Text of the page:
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CB funding backcountry trash collection in area

Keeping the receptacle at the Visitor’s center

By Mark Reaman

The town of Crested Butte is getting into the backcountry trash business. The council agreed at the July 16 meeting to help cover costs for Dumpsters to be placed in two local drainages where camping is popular: the Gothic drainage near the Judd Falls trailhead and up Washington Gulch.

The Gunnison US Forest Service office will provide the Dumpsters and the town will pay Waste Management to empty them once a week. That will be in addition to paying for the Dumpster near the Visitors Center at the town’s Four-way Stop that is meant for campers to drop off trash.

One concern is that too much trash left outside the backcountry Dumpsters can attract bears. The council is hoping that financial assistance could perhaps come from other government entities such as Mt. Crested Butte and Gunnison County.

Councilman Paul Merck reported to the council he had received some chuckles from fellow members of the county’s STOR (Sustainable Tourism and Outdoor Recreation) committee when he broached the funding topic. He did say the Forest Service would try to find funds to pay for the service in the future but this year had no budget for such trash collection. “If we help provide the backcountry Dumpster service, perhaps we wean ourselves off the Dumpster at the Four-way after a month or so,” he suggested.

“I received a similar response at the mayors and managers meeting last week,” said mayor Jim Schmidt. “I was disappointed when I brought it up and county commissioner Jonathan Houck said it was not a priority for STOR.”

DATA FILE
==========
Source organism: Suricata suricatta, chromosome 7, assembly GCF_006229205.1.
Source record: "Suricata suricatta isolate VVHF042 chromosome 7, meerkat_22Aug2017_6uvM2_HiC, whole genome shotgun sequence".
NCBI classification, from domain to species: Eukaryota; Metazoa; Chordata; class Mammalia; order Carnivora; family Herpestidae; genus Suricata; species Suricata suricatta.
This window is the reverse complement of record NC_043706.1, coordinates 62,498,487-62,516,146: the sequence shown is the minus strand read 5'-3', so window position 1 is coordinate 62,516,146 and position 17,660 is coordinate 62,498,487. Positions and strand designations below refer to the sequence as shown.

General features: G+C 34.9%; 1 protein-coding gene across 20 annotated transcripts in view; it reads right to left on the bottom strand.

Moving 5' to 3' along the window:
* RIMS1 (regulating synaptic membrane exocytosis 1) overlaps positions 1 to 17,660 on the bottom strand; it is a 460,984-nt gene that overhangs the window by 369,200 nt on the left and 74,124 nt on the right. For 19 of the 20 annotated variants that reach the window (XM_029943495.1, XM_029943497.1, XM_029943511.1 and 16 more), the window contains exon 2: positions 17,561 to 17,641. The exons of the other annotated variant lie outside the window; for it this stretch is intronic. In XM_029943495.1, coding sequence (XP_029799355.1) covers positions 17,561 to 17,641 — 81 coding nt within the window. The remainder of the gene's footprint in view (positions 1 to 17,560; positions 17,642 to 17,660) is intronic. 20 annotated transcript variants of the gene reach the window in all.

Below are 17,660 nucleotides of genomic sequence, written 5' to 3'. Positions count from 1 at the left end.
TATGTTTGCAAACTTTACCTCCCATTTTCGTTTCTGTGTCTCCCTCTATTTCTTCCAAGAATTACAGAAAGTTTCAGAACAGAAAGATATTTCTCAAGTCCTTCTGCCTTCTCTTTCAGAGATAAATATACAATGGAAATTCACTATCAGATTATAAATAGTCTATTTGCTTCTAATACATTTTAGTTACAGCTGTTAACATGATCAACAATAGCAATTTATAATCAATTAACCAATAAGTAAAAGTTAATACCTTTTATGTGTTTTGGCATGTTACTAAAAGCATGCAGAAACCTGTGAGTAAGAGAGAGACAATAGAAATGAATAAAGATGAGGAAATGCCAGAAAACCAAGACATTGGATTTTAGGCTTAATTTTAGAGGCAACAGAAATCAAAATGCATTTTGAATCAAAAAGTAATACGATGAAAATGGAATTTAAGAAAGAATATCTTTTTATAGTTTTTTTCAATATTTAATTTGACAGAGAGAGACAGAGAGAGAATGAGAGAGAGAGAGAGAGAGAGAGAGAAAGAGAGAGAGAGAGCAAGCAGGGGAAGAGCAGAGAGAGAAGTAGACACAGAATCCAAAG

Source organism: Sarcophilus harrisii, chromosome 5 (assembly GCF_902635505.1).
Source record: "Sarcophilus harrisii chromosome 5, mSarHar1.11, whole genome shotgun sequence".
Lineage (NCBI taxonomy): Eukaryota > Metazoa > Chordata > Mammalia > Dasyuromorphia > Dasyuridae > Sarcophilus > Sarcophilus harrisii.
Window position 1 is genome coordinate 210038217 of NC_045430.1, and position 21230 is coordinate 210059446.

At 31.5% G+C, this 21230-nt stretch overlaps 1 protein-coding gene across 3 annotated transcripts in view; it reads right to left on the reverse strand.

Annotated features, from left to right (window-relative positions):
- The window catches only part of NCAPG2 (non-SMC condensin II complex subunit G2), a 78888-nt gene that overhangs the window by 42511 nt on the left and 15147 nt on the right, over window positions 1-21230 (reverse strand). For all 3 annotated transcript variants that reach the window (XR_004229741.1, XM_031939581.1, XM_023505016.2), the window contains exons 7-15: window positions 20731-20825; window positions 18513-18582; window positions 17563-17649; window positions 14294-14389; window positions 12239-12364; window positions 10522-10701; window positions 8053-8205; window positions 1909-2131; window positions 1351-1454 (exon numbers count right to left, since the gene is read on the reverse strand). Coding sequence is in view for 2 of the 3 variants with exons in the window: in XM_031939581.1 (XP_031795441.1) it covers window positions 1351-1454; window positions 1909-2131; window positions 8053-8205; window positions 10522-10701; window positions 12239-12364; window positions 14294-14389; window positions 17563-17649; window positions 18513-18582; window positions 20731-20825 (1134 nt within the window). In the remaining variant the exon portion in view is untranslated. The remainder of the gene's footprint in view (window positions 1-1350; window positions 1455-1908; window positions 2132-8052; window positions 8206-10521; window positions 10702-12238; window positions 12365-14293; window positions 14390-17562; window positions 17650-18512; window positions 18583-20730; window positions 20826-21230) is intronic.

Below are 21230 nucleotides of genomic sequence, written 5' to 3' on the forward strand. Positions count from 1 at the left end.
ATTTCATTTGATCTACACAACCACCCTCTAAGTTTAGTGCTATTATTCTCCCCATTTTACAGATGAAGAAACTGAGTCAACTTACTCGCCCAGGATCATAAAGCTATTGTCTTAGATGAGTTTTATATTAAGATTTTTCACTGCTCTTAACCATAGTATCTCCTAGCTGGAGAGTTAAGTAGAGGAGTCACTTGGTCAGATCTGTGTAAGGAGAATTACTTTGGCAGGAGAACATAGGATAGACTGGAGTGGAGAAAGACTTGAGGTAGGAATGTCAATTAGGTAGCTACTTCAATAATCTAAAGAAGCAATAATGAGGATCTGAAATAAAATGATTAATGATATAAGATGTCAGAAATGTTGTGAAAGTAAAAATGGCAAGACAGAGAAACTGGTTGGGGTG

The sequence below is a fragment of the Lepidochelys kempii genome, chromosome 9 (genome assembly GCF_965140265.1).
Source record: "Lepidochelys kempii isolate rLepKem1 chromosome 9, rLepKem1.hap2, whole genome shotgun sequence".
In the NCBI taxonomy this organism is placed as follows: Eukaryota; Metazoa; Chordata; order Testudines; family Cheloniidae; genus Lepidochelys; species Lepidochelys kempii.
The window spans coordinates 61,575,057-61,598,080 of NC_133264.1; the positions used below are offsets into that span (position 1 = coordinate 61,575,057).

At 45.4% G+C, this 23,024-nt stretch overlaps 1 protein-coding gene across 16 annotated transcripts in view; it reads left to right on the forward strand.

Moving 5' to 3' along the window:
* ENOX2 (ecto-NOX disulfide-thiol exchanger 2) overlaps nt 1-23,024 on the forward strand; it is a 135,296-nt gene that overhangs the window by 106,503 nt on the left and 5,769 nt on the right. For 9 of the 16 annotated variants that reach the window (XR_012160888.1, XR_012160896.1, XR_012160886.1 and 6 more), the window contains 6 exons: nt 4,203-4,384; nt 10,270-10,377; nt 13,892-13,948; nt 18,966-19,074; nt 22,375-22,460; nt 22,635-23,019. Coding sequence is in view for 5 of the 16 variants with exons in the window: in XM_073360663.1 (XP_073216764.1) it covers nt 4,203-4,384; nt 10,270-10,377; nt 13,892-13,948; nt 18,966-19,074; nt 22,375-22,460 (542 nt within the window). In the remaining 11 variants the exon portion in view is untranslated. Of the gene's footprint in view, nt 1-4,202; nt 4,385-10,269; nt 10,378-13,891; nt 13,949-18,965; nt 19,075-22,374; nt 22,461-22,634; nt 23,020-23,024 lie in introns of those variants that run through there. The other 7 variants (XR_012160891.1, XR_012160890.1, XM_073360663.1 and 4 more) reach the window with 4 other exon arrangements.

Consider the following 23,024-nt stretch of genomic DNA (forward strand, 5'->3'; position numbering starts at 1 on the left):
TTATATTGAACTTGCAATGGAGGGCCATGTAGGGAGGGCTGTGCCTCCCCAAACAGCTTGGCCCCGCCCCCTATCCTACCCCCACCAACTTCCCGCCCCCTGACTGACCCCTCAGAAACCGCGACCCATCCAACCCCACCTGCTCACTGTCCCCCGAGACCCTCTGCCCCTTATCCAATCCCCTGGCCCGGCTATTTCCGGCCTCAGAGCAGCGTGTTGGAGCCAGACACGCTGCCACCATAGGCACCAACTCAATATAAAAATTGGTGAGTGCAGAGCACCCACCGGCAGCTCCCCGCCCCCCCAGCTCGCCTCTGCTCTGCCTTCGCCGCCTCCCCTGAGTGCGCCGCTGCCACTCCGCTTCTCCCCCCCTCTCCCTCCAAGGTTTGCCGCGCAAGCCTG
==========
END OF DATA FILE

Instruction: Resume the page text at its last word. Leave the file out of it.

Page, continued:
The estimated cost to empty trash once a week from the two backcountry locations through September is $2,961. That is in addition to the $232 per month charge for the Dumpster at the Four-way Stop.

Councilman Chris Haver was inclined to have a more comprehensive backcountry trash collection plan developed before having the town commit funds to cover two drainages. “I would rather see other entities like Mt. Crested Butte and the county participate in this as well and plan for all the mountain drainages like Kebler, Slate and Brush Creek,” he said. “We need a very direct request with hard numbers of what a more complete plan would cost to do such a project right. So I personally would rather hold off until we talk to everyone and plan out the other drainages.”

“I’m willing for the town to continue to take the lead on this,” countered councilman Kent Cowherd. “You lead from the front. I also think it is critical to keep the Dumpster in town as part of any plan. That seems to be working.”

Councilman Jackson Petito suggested the Gunnison-Crested Butte Tourism Association could be approached for some funding with the project.

“I agree with Kent and we need to lead on this as well as look at the other drainages,” said Schmidt.

The council agreed to begin the process and work in conjunction with the local Forest Service office to get Dumpsters into the Gothic and Washington Gulch drainages quickly while keeping the current Dumpster at the Four-way Stop.

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